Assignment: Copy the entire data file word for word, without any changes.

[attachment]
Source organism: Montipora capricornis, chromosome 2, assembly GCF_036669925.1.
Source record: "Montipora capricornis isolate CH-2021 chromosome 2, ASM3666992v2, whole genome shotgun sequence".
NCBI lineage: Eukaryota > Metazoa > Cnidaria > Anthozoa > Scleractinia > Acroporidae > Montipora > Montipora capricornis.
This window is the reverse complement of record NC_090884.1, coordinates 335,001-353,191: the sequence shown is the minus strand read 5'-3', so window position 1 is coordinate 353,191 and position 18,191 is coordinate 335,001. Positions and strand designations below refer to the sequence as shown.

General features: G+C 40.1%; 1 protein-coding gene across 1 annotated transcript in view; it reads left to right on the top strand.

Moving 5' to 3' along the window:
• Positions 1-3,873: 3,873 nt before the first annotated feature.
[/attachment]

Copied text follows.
Source organism: Montipora capricornis, chromosome 2, assembly GCF_036669925.1.
Source record: "Montipora capricornis isolate CH-2021 chromosome 2, ASM3666992v2, whole genome shotgun sequence".
NCBI lineage: Eukaryota > Metazoa > Cnidaria > Anthozoa > Scleractinia > Acroporidae > Montipora > Montipora capricornis.
This window is the reverse complement of record NC_090884.1, coordinates 335,001-353,191: the sequence shown is the minus strand read 5'-3', so window position 1 is coordinate 353,191 and position 18,191 is coordinate 335,001. Positions and strand designations below refer to the sequence as shown.

General features: G+C 40.1%; 1 protein-coding gene across 1 annotated transcript in view; it reads left to right on the top strand.

Moving 5' to 3' along the window:
• Positions 1-3,873: 3,873 nt before the first annotated feature.